Then move up and down the whole path.
These are basically an electric track. . .
You need a positive line and a ground/negative line. 2)
You will have a third wire from one brick to another. . .
This will form a line for the Neopixels signal line and return to Arduino. (
It must be electrified, so it is likely to return with the rest of the wiring. 3)
Remember the discussion about power. . .
I need two power rails. （2. 4 amps each)
So I used four wires.
Keep this in mind, because it's a critical moment. .
If you use four wires, you may want to put them in the center of the path and separate them.
That's what I did, and it worked very well.
Okay, considering these factors, here's how to combine: keep placing blocks, tie wires, and choose（But suggestions)
Stick things together with tape on a wire tie.
You have to bury this work under the paver, so you have to test, test, test and make sure it lasts.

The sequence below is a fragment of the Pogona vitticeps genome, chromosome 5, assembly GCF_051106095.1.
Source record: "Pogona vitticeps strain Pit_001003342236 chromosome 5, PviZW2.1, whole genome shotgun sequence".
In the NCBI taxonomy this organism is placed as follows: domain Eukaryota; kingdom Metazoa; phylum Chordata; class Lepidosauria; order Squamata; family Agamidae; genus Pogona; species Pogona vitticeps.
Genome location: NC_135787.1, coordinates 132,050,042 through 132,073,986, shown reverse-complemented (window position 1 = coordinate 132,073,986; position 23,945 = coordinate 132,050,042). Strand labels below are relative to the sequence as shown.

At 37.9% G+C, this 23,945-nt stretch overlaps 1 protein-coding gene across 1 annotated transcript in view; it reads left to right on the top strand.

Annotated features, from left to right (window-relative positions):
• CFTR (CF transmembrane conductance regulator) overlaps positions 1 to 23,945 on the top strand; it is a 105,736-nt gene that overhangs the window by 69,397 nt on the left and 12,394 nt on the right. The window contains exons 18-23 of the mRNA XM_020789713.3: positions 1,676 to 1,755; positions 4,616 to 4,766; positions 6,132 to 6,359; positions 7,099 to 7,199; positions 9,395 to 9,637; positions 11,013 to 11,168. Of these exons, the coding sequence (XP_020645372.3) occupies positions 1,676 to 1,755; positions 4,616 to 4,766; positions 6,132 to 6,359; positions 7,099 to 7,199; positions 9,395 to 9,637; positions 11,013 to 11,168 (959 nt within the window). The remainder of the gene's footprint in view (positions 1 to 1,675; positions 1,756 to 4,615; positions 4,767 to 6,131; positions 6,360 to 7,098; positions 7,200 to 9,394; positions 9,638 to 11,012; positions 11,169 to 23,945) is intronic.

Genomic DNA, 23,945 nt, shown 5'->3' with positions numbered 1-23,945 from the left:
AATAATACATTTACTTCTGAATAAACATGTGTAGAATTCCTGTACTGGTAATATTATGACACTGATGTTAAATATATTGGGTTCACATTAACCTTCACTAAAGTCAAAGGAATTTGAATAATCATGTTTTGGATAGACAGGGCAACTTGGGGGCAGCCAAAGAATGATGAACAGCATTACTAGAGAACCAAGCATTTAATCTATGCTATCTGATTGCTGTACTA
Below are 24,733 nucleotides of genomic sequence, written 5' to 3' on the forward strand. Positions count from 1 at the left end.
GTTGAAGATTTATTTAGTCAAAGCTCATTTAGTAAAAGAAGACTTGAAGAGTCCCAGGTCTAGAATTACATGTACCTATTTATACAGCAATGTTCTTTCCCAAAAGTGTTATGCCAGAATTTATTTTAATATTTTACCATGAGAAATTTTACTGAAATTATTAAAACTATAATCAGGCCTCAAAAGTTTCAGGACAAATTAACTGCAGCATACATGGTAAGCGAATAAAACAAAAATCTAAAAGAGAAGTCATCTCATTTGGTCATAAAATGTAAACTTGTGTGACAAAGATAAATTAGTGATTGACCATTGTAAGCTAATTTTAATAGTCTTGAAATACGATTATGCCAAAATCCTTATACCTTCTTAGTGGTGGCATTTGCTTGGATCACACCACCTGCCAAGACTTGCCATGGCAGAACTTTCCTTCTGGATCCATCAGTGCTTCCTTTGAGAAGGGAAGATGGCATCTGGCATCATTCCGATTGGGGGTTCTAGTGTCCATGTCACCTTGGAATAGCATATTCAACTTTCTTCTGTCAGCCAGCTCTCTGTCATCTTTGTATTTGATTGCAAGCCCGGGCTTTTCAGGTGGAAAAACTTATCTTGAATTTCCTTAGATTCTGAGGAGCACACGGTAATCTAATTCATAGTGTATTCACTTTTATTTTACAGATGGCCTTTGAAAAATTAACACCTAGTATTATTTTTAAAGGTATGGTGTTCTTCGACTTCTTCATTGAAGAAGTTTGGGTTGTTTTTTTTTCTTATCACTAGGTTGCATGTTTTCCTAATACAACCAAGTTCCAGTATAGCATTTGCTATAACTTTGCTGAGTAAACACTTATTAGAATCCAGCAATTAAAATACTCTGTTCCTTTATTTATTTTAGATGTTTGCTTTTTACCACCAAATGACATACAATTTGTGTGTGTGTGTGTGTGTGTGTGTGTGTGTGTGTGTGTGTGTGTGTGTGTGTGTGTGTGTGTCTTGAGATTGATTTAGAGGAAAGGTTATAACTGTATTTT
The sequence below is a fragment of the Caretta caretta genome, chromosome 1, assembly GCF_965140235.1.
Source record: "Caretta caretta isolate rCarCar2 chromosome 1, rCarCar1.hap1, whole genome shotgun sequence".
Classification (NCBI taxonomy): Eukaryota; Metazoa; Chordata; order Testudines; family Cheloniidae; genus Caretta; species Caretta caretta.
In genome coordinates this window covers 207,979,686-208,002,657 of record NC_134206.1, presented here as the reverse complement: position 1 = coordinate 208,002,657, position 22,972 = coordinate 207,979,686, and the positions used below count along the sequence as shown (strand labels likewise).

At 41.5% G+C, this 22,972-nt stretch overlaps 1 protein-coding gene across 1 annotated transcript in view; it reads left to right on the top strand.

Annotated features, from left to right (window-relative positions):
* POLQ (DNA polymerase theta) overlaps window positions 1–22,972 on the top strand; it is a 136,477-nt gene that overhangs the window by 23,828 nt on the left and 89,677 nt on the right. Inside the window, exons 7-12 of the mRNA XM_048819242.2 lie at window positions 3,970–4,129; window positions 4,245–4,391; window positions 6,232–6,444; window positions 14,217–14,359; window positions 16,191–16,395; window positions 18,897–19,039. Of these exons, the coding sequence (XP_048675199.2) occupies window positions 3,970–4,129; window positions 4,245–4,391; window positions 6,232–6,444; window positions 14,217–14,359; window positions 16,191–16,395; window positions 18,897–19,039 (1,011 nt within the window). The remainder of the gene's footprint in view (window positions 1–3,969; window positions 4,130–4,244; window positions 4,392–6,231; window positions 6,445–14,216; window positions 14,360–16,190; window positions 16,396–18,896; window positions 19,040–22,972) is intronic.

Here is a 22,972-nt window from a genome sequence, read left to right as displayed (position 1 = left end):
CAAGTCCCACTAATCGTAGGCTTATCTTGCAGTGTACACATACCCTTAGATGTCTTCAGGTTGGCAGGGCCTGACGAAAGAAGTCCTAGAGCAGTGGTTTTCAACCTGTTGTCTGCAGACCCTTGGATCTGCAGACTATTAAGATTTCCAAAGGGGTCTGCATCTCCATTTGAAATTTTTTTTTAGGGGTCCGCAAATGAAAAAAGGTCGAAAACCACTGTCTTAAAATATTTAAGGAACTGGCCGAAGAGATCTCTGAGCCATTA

Well, if you're at this point, you should connect your signal line to Arduino and run a stream test.
The block should light up. . .
If not, please re-check wiring, public grounding（
See steps 9 and 10)
And the connection/wire nut.
Once you have all the building blocks repaired, it's time to clean up and lock them.
Please note that you don't need solar energy now. . .
Battery packs are enough.
Once your lights are on, put down your bricks and flatten everything.
In my case, my central brick is slightly thinner, so I have to add a layer of sand under each brick in the middle row.
This works well because it helps protect electronic devices and ensures that bricks don't fit right on the wires. (
The first picture above shows this.
In addition, if you have any screw nuts, you can't put them under the pavement. . .
You should dig out the small hole in the sidewalk and put it there.
The middle passage of the sidewalk is a good place to lay wires and clean things.
Next step: It should look like Picture 2. . .
Almost ready, except that there should be a gap between the bricks.
These clearances are necessary because we need to pour the glue into the paver.
In the next section, remove the paver kit（polymeric sand)into the slots. . .